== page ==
All was not well in Europe in 1870, the year the Franco-Prussian war would lead to a united German Empire and a humiliated France; one could call it the first of three European civil wars, the other two being World Wars One and Two.
This French satirical cartoon map (‘Carte drôlatique d’Europe pour 1870‘) sought to get some laughs out of those tensions by showing an anthropomorphic map of Europe, where each country was represented by a caricature of its national ‘persona’.
• Prussia, made to look like its walrus-bearded ‘Iron Chancellor’ Otto von Bismarck, is haranguing its neighbours: kneeling on Austria, a sleeping soldier in undress; covering the Netherlands with its right hand.
• France, dressed as a fierce zouave soldier, is aiming a bayonet at the heart of the unwieldy Prussian military monster.
• Belgium, too small to be anthropomorphised, is being squeezed between France and Prussia (which would become its familiar, if uncomfortable lot in the First and Second World Wars).
• England is an old woman, struggling with Ireland, her rebellious lapdog on a leash (although it looks more like a small bear); Scotland is the old lady’s mobcap.
• Spain is a rotund senorita, smoking the day away while lying on her back and thus nearly crushing the small Portuguese soldier under her.
• Corsica and Sardinia are joined to show a leprechaun-like figure gleefully mooning the map-reader.
• Italy, possibly made to look like the great national leader Garibaldi, is holding off pressure from Prussia.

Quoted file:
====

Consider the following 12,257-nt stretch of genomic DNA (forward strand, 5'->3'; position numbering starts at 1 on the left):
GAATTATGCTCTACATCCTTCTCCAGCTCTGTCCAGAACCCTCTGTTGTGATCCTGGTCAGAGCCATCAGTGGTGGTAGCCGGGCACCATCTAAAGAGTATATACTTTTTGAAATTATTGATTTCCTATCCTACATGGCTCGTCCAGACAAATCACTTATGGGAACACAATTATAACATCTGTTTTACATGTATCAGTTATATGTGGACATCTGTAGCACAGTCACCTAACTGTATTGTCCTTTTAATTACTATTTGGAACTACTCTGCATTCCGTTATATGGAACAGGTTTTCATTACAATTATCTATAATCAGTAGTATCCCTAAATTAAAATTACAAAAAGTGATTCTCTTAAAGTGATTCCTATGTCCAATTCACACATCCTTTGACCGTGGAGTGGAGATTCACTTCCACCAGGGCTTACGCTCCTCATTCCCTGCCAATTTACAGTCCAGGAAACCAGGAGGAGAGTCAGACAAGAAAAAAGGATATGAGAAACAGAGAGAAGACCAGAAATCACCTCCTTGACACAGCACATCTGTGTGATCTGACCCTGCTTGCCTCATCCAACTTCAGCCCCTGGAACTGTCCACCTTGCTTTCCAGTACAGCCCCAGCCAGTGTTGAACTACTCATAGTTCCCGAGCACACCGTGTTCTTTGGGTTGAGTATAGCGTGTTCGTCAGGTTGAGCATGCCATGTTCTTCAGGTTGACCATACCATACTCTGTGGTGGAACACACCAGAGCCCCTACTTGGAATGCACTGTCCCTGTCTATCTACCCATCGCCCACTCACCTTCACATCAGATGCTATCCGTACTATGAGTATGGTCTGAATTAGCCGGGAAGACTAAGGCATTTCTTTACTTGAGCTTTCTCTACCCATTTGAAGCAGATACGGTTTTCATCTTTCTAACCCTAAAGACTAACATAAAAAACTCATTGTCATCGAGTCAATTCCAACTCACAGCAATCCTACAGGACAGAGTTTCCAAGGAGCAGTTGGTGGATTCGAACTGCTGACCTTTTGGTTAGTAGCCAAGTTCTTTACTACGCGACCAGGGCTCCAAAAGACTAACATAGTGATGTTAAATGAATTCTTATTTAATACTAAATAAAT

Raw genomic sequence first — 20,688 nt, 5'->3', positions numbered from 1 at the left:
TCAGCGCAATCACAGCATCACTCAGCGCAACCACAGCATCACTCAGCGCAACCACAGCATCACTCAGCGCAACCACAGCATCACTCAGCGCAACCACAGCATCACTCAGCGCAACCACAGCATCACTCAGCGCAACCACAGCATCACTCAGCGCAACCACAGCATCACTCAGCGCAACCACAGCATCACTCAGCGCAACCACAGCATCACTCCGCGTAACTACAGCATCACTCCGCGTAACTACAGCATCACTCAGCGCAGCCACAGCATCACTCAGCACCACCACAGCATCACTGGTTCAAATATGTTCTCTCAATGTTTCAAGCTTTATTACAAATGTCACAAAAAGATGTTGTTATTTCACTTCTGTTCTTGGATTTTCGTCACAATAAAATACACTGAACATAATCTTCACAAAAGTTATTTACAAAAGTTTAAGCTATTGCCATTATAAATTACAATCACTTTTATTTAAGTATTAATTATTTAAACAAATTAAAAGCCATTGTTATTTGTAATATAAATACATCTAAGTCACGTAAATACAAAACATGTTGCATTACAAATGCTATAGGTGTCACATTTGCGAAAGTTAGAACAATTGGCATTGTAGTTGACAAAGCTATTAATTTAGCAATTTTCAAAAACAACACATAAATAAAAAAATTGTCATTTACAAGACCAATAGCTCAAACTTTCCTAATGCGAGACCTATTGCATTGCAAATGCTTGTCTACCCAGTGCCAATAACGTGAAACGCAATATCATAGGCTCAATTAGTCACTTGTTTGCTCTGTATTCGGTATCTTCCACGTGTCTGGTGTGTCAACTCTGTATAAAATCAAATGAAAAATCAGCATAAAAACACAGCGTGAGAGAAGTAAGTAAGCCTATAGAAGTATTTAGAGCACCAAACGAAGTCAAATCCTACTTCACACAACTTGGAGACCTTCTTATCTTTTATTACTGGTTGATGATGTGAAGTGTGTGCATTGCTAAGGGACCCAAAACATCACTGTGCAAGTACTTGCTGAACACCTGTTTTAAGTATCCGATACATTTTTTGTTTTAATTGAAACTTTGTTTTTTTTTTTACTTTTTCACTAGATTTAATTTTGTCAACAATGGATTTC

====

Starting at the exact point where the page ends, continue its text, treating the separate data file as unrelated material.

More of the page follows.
• Denmark is a small, swaggering soldier, no doubt hoping to recover Holstein, the territory it lost to Prussia in a war a few years earlier.
• Norway and Sweden are together turned into a ferocious dog.
• Switzerland is a closed cottage.
• Turkey in Europe is “an Oriental crushed by the superincumbent pressure of the other countries”.
• Turkey in Asia is a girl smoking a hookah pipe.
• Russia is a rag-collector in a patched coat, ‘Crimea’ written on the patch sewn on last.
The Degrees of Longitude at the bottom of the map are measured in rifle-lenghts – another comment on the explosive military situation.
This map was obviously drawn before the outbreak of the Franco-Prussian war in July. Its author is mentioned as Hadol; Paul Hadol was a French illustrator and caricaturist, also publishing under the pseudonym ‘White’. He was one of the exponents of France’s Golden Age of Caricaturism in the mid-19th century.
In a sad irony, seeing that war was so imminent, most Europeans were able to agree that this was a funny map. It was republished in Germany, Great Britain and the Netherlands.
A link to this map was sent to me by Marc da Costa, who found it at Bibliodyssey, a delightful blog now condensed into a delicious book. I usually don’t plug products, but having bought the eponymous book myself, I can vouch for its amazingness. There’s a link to it on the blog itself.